General News

Breaking News

WaterAid calls for global focus on sanitation to end poverty

Augustine N. Myers/Jos Garneo Cephas
Team Leader of WaterAid Trans boundary-Liberia and Sierra Leone, Chuchu Selma
Team Leader of WaterAid Trans boundary-Liberia and Sierra Leone, Chuchu Selma

(, 2015)-WaterAid-Liberia is reassuring global, regional policy makers and political actors to remain committed to ending extreme poverty and for a more sustainable planet.

The Team Leader of WaterAid Trans boundary-Liberia and Sierra Leone, Chuchu Selma said: “The enforcement of the UN’s 17 Global Goals on sustainable development must be usedmember-states to provide and deliver the needed basic access that are necessities for life”.

In a WaterAid Liberiarelease issued September 24, 2015 in Monrovia and addressing the issues is as followed:

On the vergeof an unprecedented world commitment to end extreme poverty and create a fairer, more sustainable planet, WaterAidLiberia urges leaders to deliver on the new UN Global Goals and leave no one behind.

Global Goal 6 commits UN member-states to delivering basic access to water, sanitation and hygiene to everyone, everywhere by 2030. The inclusion of this goal is a victory for more than 650 million people in the world today without access to clean water and 2.3 billion people without access to safe, private toilets.

The Team Leader of WaterAidTransboundary – Liberia and Sierra Leone, Chuchu K. Selma says:“This is our chance to change the course of history and reach those who are poorest and most vulnerable.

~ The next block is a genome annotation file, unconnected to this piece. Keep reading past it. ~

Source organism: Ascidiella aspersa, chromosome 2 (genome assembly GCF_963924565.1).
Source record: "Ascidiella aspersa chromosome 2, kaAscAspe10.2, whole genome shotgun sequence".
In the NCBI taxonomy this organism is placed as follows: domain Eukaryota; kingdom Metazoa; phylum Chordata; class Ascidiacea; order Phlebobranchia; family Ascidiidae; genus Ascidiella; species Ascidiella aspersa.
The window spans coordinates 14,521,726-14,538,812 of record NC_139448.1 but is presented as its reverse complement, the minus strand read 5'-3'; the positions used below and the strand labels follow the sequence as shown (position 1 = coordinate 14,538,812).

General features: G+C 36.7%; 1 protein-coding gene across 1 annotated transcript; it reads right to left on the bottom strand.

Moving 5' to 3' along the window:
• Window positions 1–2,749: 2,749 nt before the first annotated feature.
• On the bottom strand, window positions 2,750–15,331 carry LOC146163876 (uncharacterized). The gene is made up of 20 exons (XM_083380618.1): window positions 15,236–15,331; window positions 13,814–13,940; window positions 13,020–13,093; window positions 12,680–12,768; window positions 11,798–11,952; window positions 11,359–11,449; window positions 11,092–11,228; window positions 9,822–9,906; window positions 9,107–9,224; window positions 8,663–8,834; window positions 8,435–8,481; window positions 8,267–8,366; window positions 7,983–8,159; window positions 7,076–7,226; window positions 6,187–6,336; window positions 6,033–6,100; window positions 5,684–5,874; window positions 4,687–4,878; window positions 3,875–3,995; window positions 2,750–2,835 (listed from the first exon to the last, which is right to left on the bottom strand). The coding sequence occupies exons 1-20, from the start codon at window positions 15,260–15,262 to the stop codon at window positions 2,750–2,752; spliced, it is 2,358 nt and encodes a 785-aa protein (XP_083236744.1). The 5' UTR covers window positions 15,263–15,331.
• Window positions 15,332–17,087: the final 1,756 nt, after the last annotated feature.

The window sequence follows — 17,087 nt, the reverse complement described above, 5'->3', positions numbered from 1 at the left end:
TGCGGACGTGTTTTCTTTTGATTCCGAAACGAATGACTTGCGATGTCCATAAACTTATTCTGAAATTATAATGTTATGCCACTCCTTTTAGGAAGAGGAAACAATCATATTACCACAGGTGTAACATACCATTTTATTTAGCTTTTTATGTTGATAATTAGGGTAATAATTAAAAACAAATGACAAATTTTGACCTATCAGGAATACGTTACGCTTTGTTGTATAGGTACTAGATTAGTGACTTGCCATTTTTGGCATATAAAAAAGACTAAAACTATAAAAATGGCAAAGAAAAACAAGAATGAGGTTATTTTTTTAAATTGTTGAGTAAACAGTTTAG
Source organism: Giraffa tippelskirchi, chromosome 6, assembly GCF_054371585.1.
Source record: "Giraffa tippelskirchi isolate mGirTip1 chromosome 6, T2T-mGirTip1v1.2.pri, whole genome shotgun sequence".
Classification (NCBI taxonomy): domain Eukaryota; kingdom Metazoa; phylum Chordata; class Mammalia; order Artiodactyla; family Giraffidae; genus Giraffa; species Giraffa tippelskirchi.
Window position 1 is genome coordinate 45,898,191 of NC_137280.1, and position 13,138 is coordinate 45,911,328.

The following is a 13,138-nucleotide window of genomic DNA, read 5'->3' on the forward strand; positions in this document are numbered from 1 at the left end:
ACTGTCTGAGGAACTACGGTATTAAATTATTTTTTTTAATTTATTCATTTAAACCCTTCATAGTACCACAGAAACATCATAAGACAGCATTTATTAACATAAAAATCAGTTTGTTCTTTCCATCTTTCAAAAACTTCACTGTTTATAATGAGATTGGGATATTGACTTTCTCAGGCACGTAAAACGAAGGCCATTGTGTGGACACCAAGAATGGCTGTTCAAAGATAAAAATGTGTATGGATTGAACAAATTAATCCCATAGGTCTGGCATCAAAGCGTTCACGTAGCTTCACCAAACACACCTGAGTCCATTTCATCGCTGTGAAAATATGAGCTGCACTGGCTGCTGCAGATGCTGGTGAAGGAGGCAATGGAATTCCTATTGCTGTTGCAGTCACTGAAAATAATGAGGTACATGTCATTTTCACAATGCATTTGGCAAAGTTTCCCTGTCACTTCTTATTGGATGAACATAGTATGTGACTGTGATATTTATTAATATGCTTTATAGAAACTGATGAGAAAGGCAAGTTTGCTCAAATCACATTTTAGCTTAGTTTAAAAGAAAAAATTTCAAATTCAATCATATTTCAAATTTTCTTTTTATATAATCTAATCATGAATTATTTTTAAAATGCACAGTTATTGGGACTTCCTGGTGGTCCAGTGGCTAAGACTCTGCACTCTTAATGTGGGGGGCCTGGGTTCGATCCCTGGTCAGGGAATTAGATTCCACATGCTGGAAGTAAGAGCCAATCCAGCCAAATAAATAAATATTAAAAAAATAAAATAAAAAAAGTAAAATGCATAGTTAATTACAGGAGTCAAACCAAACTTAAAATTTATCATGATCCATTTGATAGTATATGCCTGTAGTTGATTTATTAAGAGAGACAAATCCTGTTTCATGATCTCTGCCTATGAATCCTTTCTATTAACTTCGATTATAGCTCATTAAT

Water, sanitation and hygiene are fundamental to development and by delivering these essential services, the lives of hundreds of millions of people will be transformed. It is possible, with the right political commitment, innovative thinking and funding.”

The 17 Global Goals on sustainable development aim to tackle extreme poverty, inequalities and climate change, including the water and sanitation crisis which kills half a million young children each year from preventable diarrhoeal diseases.

This crisis compromises the ability of children to attend school and adults to engage in income-generating work. And it affects women and girls most, as they are most often tasked with collecting water, at higher risk of illness or infection in the absence of safe water, basic toilets and good hygiene, and are made more vulnerable to attack if they must relieve themselves in the open.

In Liberia, 24.4per cent of households do not have access to clean water and 83.1 per cent do not have access to sanitation.

A recent report by WaterAid, Essential Element, has found that 45 low-income countries have been failed by the developed world on financing for water, sanitation and hygiene services. They are chronically underfunded and will not meet the UN goal without new political and financial prioritisation.

Liberia among 45 countries

In each of these countries, half or more of the population do not have a basic, safe place to relieve themselves. This pollutes their water supply and general environment and leaves people at high risk of illness.

This ambitious goal to deliver water and sanitation to all is achievable, but requires political will and financing. Specifically WaterAid is calling on governments to:

• Deliver on their promise to achieve the new global goal on water, sanitation and hygiene to ensure everyone everywhere has these essentials by 2030; 

• ensure that there are indicators to monitor progress for access to drinking water, sanitation and hygiene in homes, schools and healthcare facilities;

• ensure donor countries are meeting their commitments on foreign aid and giving sufficient priority to water, sanitation and hygiene programming; and

• ensure developing countries are prioritising water, sanitation and hygiene programmes at home and to find new and effective ways of mobilising domestic resources.


Copyright 2012 All Rights Reserved.